ANCIENT TRAGEDY AS MAN WHO SURVIVED ERUPTION CRUSHED BY STONE
We keep learning new things every year about what happened to the poor ancient city of Pompeii. That was way back in 79 AD. It’s been 2,000 years since Mount Vesuvius had a massive eruption, killing the city outright. I haven’t ever been there. But you may remember images of people frozen as burned husks, still there today after all that time. So if you wanted some context for tragedy, here’s some more. Archeologists discovered the remains of a man that paints a new picture of that horrible day.
The man actually survived the eruption somehow and was trying to get away. But then a huge piece of flying stonework landed and crushed him.
PYROCLASTIC CLOUD THREW POOR MAN BACKWARDS, THEN CRUSHED
A press release from the Parco Arceologico Di Pompei detailed the sad and grisly finding.
The chest crushed by a large block of stone, the body thrown back by the powerful pyroclastic flow, in a desperate attempt to escape from the eruptive fury. It is in this dramatic position that emerges the first victim of the site of the new excavations of the Royal V. The skeleton was found at the intersection of the Vicolo delle Nozze d’Argento and the Vicolo dei Balconi, recently discovered, which extends via di Nola. From the first observations, it appears that the individual who survived the early stages of the volcanic eruption, ventured in search of salvation along the alley now overgrown by the thick lap of lapilli. The body was in fact found at the first floor of the adjacent building, or above the lapilli layer. Here he was hit by the thick and dense pyroclastic cloud that threw him backwards.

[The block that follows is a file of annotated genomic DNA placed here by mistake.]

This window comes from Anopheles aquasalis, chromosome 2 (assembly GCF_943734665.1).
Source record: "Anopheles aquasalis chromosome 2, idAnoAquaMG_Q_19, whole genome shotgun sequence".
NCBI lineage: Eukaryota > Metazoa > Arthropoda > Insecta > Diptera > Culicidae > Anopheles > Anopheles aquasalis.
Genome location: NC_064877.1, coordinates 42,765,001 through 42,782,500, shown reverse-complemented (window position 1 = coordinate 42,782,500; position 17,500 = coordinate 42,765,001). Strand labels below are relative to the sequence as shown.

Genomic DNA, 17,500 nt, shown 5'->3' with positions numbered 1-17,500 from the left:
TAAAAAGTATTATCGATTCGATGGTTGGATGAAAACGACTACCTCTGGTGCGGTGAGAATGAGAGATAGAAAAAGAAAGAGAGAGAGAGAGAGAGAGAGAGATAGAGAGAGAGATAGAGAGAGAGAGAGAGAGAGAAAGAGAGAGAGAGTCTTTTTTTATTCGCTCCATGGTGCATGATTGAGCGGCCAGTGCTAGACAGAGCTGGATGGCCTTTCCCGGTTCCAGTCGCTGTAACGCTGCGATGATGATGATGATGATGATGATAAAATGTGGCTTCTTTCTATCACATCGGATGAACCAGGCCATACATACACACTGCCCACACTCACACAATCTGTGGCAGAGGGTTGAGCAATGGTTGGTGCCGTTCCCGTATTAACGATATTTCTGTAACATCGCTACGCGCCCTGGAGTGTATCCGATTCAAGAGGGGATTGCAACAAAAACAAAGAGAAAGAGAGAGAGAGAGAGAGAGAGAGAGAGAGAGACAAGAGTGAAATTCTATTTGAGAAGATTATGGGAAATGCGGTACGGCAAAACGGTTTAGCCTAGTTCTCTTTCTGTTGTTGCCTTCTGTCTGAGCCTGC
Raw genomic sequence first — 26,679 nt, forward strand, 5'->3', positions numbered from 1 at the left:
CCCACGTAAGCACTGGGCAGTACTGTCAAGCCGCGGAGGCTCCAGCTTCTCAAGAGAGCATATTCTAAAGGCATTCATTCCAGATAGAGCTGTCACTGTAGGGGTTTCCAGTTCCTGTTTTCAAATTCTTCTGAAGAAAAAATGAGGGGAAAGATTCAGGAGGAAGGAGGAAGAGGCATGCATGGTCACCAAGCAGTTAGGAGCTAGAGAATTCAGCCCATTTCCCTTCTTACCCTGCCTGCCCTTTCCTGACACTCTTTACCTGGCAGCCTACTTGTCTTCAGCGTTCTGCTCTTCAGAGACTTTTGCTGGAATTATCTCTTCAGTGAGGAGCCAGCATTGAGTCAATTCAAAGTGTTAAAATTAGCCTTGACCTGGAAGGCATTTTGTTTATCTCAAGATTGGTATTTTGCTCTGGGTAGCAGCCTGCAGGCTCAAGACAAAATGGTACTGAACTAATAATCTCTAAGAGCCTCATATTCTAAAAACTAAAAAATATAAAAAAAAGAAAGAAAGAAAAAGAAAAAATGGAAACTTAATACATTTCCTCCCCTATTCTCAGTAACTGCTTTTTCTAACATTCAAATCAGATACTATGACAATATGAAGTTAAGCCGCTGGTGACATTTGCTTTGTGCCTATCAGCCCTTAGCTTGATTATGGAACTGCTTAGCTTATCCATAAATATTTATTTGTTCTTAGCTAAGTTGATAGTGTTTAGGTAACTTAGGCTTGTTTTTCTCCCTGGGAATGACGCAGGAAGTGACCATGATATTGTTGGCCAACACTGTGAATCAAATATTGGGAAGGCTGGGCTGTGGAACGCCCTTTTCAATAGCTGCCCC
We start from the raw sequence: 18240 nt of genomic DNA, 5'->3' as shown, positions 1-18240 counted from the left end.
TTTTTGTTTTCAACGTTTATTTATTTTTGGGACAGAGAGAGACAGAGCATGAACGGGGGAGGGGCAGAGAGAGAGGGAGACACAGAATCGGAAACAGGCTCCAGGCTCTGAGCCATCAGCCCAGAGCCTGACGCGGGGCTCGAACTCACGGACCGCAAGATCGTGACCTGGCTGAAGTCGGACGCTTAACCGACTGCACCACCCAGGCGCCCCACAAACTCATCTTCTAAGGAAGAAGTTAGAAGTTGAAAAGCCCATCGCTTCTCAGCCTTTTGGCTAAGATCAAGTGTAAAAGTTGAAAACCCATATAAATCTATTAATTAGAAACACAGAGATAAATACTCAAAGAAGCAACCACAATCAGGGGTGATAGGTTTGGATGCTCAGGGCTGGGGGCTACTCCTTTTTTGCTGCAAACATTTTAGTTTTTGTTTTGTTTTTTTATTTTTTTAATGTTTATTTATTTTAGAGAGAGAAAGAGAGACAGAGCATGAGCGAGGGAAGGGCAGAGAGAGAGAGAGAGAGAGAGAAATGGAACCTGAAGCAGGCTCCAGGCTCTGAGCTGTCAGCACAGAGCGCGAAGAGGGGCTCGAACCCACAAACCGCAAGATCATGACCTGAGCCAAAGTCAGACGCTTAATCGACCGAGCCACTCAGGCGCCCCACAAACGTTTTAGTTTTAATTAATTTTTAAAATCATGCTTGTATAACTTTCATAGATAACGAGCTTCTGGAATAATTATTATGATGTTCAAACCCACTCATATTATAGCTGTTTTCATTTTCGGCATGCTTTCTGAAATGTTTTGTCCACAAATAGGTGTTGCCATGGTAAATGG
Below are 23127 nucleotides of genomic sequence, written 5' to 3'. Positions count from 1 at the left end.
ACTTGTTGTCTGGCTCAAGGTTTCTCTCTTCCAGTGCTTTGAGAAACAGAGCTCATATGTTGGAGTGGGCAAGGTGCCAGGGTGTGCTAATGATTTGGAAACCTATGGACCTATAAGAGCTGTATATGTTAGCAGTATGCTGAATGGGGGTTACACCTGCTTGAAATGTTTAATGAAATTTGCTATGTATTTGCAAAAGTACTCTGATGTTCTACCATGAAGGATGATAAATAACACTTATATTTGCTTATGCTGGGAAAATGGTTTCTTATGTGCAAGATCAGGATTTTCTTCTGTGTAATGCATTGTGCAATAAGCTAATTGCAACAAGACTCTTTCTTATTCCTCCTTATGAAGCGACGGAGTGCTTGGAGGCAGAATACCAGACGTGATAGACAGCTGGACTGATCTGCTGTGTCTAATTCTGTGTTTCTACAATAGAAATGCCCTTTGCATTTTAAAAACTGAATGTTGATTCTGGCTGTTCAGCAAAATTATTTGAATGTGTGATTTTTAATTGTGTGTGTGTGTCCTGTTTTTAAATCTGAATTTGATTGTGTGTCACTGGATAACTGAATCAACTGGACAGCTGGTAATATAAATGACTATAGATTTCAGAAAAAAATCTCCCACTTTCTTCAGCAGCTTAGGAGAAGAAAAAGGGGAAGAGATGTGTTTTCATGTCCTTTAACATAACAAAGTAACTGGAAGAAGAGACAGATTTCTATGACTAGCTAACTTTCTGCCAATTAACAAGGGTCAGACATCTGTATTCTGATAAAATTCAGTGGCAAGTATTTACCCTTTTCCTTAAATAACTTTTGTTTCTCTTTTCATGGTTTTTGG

CRUSHED POMPEII MAN MIGHT HAVE SURVIVED, BUT SLOWED BY BONE DISEASE
Could that be any sadder? It was, essentially the End of Days as far as this man knew. But somehow he survived the early parts of the eruption. Then, creeping along with his world ended, he did his best to get to safety. But that’s when explosive volcanic gases knocked him backwards. Then a massive piece of stonework crushed him. If that was in a movie, it would be the kind of movie that closed off every single character line. The researchers think the stone might have been part of an ancient doorway before it became a single stone cairn killer over the poor Roman man. But even sadder is that because his bones were intact, we also know he had a debilitating bone disease. So if not for that, he might have managed to survive at least a bit longer.
But now he’s a new story from an age 2,000 years ago. But Vesuvius is still there. So is Pompeii, sort of. Tick, tock.